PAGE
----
New research in mice digs into how the body’s internal clocks manage release of important hormones.
For humans and animals, many aspects of normal behavior and physiology rely on the proper functioning of the body’s circadian clocks.
“…for a normal hormone rhythm to proceed, you need clocks in both the central pacemaker and this downstream region to work in tandem.”
Here’s how it’s supposed to work: Your brain sends signals to your body to release different hormones at certain times of the day. For example, you get a boost of the hormone cortisol—nature’s built-in alarm system—right before you usually wake up.
But hormone release actually relies on the interconnected activity of clocks in more than one part of the brain.
The new research shows how daily release of glucocorticoids depends on coordinated clock-gene and neuronal activity rhythms in neurons found in two parts of the hypothalamus, the suprachiasmatic nucleus (SCN) and paraventricular nucleus (PVN).
The new study, conducted with freely behaving mice, appears in Nature Communications.
“Normal behavior and physiology depends on a near 24-hour circadian release of various hormones,” says Jeff Jones, who led the study as a postdoctoral research scholar in biology at Washington University in St. Louis and recently started work as an assistant professor of biology at Texas A&M University.
“When hormone release is disrupted, it can lead to numerous pathologies, including affective disorders like anxiety and depression and metabolic disorders like diabetes and obesity.
“We wanted to understand how signals from the central biological clock—a tiny brain area called the SCN—are decoded by the rest of the brain to generate these diverse circadian rhythms in hormone release,” says Jones, who worked with Erik Herzog, a professor at Washington University and senior author of the new study.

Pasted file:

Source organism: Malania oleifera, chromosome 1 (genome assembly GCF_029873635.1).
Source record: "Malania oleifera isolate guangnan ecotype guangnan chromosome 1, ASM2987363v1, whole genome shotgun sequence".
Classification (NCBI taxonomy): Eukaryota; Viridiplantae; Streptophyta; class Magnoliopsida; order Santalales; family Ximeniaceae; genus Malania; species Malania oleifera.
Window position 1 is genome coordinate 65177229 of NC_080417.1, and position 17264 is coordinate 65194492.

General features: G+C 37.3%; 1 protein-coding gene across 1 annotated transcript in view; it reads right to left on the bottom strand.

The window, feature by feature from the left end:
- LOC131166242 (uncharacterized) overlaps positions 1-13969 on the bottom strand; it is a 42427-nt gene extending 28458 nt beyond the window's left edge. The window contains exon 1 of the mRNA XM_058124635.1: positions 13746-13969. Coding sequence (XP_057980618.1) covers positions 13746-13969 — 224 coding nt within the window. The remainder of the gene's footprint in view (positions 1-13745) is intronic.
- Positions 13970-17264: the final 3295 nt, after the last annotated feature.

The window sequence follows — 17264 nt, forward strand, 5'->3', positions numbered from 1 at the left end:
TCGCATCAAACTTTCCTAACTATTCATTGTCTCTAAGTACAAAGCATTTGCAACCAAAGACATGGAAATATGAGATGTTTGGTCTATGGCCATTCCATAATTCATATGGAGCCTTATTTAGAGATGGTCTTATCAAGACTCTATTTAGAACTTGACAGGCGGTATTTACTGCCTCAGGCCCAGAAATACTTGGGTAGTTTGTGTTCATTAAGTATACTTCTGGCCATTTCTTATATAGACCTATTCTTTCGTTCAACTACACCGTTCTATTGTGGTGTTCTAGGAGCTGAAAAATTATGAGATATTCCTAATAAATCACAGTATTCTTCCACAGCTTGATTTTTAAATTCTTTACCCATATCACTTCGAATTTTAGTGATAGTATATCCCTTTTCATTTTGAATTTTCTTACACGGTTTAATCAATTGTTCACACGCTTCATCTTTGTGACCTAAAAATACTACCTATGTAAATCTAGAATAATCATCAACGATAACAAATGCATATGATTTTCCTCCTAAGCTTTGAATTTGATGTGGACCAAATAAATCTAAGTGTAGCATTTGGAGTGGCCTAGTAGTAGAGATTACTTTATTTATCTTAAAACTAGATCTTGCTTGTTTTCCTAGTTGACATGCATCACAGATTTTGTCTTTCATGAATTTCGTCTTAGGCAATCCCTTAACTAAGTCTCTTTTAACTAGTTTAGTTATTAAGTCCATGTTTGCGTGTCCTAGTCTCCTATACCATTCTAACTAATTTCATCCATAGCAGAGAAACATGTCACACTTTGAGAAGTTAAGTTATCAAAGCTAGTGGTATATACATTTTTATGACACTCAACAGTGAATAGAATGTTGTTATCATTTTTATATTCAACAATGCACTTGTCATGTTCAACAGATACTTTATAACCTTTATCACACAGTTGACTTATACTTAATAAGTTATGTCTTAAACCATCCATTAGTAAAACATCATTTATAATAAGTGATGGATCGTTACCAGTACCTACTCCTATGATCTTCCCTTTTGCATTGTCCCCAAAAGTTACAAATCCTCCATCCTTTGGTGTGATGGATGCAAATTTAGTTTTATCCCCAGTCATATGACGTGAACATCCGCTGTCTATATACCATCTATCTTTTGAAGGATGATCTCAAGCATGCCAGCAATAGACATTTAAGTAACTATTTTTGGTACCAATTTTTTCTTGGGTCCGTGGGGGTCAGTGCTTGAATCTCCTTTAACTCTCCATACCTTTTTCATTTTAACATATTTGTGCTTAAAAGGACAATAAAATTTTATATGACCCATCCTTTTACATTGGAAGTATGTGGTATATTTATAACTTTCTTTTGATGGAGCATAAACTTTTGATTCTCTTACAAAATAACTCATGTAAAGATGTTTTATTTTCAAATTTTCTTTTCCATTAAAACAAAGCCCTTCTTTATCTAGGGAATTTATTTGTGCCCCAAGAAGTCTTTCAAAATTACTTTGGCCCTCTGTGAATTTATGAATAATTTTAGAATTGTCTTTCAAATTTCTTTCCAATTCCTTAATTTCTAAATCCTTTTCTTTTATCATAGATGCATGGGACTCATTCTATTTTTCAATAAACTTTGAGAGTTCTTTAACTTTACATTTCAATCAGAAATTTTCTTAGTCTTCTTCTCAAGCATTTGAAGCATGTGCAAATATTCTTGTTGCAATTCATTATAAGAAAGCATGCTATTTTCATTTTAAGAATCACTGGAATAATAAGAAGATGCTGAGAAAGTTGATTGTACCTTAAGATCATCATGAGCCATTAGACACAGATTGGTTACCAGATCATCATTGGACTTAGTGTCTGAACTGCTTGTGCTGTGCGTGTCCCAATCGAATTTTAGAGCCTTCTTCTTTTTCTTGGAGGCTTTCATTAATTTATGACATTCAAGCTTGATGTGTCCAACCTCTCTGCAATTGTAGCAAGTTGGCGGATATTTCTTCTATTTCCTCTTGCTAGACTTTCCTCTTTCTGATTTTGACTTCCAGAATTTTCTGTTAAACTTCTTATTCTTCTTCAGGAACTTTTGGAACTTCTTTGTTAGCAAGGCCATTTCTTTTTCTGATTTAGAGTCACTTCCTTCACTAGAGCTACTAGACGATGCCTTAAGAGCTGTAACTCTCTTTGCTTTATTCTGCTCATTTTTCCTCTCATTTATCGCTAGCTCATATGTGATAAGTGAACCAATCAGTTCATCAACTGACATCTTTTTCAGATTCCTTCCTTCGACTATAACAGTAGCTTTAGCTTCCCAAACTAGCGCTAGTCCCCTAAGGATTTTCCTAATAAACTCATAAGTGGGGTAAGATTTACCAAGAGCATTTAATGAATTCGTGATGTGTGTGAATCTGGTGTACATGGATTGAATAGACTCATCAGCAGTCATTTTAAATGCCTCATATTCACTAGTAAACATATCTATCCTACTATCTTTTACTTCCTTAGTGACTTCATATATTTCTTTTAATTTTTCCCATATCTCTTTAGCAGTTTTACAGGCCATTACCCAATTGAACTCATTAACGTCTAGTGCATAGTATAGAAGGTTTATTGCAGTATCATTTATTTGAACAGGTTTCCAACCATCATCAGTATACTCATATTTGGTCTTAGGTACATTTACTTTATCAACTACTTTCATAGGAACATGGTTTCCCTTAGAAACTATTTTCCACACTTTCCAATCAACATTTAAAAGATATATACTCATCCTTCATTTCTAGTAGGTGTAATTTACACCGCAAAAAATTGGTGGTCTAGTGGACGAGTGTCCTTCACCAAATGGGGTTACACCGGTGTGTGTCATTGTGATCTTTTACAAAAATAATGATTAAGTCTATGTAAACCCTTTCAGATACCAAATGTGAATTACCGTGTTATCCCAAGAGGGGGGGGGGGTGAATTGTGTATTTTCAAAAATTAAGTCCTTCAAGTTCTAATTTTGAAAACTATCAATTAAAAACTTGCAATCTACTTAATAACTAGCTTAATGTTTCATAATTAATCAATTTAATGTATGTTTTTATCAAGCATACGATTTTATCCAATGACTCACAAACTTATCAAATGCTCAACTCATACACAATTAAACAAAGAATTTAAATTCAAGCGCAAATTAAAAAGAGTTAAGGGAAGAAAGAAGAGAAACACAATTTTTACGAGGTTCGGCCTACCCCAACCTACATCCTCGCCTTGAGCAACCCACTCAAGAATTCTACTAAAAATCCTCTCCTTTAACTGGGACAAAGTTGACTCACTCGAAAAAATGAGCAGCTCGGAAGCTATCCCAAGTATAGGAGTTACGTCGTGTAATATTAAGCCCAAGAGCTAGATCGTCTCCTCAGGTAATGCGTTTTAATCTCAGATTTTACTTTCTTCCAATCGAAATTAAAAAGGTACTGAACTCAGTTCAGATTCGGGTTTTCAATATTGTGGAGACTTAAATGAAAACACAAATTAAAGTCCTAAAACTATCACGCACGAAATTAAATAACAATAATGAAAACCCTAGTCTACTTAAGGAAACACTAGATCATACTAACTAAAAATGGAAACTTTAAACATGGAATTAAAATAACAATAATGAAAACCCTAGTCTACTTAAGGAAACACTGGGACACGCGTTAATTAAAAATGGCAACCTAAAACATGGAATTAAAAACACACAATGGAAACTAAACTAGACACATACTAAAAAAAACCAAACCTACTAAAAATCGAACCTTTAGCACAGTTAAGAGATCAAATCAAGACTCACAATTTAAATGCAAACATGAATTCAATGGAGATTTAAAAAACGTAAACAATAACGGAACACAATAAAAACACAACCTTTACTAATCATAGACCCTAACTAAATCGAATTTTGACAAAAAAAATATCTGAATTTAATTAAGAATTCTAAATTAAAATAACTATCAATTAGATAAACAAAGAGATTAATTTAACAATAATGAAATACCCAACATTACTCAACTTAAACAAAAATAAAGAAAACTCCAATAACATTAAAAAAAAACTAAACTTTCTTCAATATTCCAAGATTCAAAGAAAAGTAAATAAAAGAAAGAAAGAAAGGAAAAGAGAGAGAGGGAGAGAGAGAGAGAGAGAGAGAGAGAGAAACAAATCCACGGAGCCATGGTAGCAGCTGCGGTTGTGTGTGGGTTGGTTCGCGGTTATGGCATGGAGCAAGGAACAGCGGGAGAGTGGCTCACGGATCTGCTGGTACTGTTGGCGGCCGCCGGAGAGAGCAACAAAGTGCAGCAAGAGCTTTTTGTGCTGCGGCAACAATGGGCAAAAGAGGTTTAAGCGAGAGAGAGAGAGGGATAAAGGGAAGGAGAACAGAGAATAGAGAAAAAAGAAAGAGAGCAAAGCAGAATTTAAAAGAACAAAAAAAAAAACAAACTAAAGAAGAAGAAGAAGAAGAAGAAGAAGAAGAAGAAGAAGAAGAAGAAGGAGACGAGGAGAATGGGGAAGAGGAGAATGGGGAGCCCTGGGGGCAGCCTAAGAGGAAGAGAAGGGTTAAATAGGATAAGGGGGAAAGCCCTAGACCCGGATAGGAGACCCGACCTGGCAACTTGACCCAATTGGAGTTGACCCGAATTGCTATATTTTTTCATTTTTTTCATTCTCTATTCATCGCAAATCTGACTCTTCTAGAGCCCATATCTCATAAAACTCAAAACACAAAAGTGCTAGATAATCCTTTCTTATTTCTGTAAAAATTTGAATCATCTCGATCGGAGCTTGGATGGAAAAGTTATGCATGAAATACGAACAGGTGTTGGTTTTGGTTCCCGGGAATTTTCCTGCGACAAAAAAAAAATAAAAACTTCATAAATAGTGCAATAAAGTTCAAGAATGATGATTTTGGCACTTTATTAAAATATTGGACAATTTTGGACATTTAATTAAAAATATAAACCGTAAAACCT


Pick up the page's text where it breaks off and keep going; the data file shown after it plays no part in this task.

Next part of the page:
The daily timing of hormone release is controlled by the SCN. Located in the hypothalamus, just above where the optic nerves cross, neurons in the SCN send daily signals that are decoded in other parts of the brain that talk to the adrenal glands and the body’s endocrine system.
“Cortisol in humans (corticosterone in mice) is more typically known as a stress hormone involved in the ‘fight or flight’ response,” Jones says. “But the stress of waking up and preparing for the day is one of the biggest regular stressors to the body. Having a huge amount of this glucocorticoid released right as you wake up seems to help you gear up for the day.”
Or for the night, if you’re a mouse.
The same hormones that help humans prepare for dealing with the morning commute or a challenging work day also help mice meet their nightly step goals on the running wheel.
Using a novel neuronal recording approach, Jones and Herzog recorded brain activity in individual mice for up to two weeks at a time.
“Recording activity from identified types of neurons for such a long period of time is difficult and data intensive,” Herzog says. “Jeff pioneered these methods for long-term, real-time observations in behaving animals.”
Using information about each mouse’s daily rest-activity and corticosterone secretion, along with gene expression and electrical activity of targeted neurons in their brains, the scientists discovered a critical circuit between the SCN and neurons in the PVN that produce the hormone that triggers release of glucocorticoids.
Turns out, it’s not enough for the neurons in the SCN to send out daily signals; the “local” clock in the PVN neurons also has to be working properly in order to produce coordinated daily rhythms in hormone release.
Experiments that eliminated a clock gene in the circadian-signal-receiving area of the brain broke the regular daily cycle.
“There’s certain groups of neurons in the SCN that communicate timing information to groups of neurons in the PVN that regulate daily hormone release,” Jones says. “And for a normal hormone rhythm to proceed, you need clocks in both the central pacemaker and this downstream region to work in tandem.”
The findings in mice could have implications for humans down the road, Jones says. Future therapies for cortisol-related diseases and genetic conditions in humans will need to take into account the importance of a second internal clock.